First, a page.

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What the papers said 20 April 2018

rfi English, Apr 20

Demonstrators in the streets; university blockades; and tensions in Toulouse are just some of the hot topics in the press.

Protests in France continue to grab most of the front pages. Le Monde relays CGT union figures that claim that between 119 500 and 300 000 people took to the streets across France yesterday. Ranging from rail workers, civil servants, posties and students, they all joined forces to contest the policies of President Macron.

However Libération laments the fact that the social movement which has been on and off over the past few weeks is losing its grip. Libé wonders if people have more faith in the government when it comes to reigniting the country's activity, decreasing unemployment and modernising the economy and would therefore prefer not to oppose these general reforms even if the reforms are in fact sacrifices. The paper writes that if this case scenario does take place "Emmanuel Macron will be able to boast that he succeeded where so many of his predecessors had to back down."

L'Humanité is more hopeful and believes everything is building up for May 1 warning that Macron is trying to turn public sector businesses into private ones.

Conservative Le Figaro has given a prominent spot to the student protests with the university blockade on its front page this morning. It says only a minority of students have been on strike and their desire to block universities has been overwhelmingly rejected by other students.

A survey the paper carried out shows that people are divided over whether or not admission into the first year of university should be more selective. 52% are thought to be favourable while 62% of young people are said to be opposed to it.

Once again the idea of using the armed forces to evacuate blocked universities seems to divide French opinion. Two thirds of over 65s are in favour of this but perhaps this is because they are just a bit nostalgic of their own days as university students where fighting with the police, teachers and other students was the norm.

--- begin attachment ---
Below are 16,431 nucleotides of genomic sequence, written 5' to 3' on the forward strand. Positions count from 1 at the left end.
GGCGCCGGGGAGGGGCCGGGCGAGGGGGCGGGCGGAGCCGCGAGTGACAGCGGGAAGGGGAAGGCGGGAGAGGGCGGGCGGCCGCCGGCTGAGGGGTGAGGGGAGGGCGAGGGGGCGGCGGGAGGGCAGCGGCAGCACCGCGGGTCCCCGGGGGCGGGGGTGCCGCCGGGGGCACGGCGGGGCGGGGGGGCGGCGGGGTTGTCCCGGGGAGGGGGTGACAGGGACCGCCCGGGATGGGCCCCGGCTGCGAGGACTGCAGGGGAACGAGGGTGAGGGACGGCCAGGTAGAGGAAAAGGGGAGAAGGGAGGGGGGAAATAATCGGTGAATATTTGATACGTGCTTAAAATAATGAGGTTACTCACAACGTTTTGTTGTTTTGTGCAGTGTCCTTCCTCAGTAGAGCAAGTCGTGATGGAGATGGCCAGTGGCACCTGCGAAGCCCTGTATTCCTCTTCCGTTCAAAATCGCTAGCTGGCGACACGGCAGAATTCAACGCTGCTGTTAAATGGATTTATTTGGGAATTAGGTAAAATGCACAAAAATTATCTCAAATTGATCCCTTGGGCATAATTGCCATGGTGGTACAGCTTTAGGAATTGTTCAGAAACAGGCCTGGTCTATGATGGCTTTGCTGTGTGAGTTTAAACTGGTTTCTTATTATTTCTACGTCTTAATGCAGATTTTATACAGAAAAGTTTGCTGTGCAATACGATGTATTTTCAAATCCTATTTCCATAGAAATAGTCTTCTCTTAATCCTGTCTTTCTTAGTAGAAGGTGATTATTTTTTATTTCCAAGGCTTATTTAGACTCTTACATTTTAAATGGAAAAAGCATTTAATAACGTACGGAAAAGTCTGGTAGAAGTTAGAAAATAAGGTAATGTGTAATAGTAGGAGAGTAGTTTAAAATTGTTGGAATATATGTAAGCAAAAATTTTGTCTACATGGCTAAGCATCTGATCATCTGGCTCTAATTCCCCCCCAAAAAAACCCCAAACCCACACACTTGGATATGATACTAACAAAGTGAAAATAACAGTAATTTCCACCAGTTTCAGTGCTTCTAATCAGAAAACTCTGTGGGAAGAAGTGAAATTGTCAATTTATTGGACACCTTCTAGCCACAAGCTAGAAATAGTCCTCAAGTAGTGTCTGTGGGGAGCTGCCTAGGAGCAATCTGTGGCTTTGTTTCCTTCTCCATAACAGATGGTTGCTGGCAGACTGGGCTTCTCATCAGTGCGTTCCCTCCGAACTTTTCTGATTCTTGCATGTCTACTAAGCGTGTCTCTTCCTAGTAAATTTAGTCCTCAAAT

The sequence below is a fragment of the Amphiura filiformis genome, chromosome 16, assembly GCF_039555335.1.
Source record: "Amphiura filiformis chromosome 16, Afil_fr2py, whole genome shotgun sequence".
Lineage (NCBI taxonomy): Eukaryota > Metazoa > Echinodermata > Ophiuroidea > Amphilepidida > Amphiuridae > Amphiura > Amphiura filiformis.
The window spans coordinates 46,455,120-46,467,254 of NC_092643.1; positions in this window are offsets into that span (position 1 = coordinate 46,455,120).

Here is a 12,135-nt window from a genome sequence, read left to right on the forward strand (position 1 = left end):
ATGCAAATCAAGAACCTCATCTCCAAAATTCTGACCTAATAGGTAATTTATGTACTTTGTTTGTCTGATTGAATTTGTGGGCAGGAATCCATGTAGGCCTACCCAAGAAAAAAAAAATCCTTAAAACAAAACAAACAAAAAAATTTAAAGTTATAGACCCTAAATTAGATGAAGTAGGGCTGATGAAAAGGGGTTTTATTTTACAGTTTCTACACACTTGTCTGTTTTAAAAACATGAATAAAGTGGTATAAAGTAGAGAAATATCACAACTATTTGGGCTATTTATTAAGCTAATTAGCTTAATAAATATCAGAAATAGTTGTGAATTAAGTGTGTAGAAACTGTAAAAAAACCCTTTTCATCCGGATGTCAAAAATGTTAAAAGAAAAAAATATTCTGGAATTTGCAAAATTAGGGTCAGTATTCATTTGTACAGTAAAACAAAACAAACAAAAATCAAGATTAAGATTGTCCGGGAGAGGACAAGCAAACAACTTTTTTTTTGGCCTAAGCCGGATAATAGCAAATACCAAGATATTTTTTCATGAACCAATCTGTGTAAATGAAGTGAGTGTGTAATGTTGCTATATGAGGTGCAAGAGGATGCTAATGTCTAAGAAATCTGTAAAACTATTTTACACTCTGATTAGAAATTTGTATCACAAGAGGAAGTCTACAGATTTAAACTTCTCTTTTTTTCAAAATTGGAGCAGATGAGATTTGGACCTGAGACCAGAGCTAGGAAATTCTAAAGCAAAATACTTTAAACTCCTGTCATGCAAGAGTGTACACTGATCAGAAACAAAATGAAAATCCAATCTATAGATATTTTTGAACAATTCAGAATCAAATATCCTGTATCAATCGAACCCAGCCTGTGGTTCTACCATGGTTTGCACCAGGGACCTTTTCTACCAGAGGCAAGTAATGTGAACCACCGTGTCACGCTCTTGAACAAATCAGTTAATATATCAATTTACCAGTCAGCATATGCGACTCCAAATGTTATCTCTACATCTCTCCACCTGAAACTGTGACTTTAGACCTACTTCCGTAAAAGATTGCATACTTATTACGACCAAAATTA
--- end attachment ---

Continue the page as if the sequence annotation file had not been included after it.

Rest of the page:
Le Figaro says only a small number of high school students, who are the first concerned with the new measures have physically joined the protest movement. In any case students across France are trying to study for their exams with or without the help of their teachers.

Unrest is also rife in neighbourhoods south west of Toulouse where tensions have been high since Sunday. Le Monde reports that 23 people have been arrested and 60 cars have been torched. The paper tries to make sense of what ignited these clashes with the local police forces. One of the reasons given is the arrest of a Niqab clad woman who refused to show her face to officers and presented them with a photocopy of her ID card.

The woman insulted the officers who then pinned her to the ground. They then dropped tear gas to disperse the 30 odd people who had surrounded them. A 27 year old man has also died while in police custody and rumours are rife in the neighbourhood that he was beaten to death.

Anti-cop sentiment is strong. One officer interviewed seems confident things will calm down saying the area thrives on drug trafficking and for that business to resume, things will have to go back to normal. One Bellefont resident laments the fact that police forces do hassle local youths. 40 percent of them are unemployed. He tells the paper, what is needed is respect and jobs.

And finally, Le Parisien features an article on the record number of inmates in French prisons. Some 70,367 people are currently incarcerated with 21,000 awaiting trial. Prison guards have been protesting about these overcrowded conditions since January. Prison capacity currently stands on average at 118 percent but in institutions where people are serving short terms sentences, it can sometimes reach 143 percent. In the case of Fresnes prison just outside Paris, it's reached 200%.

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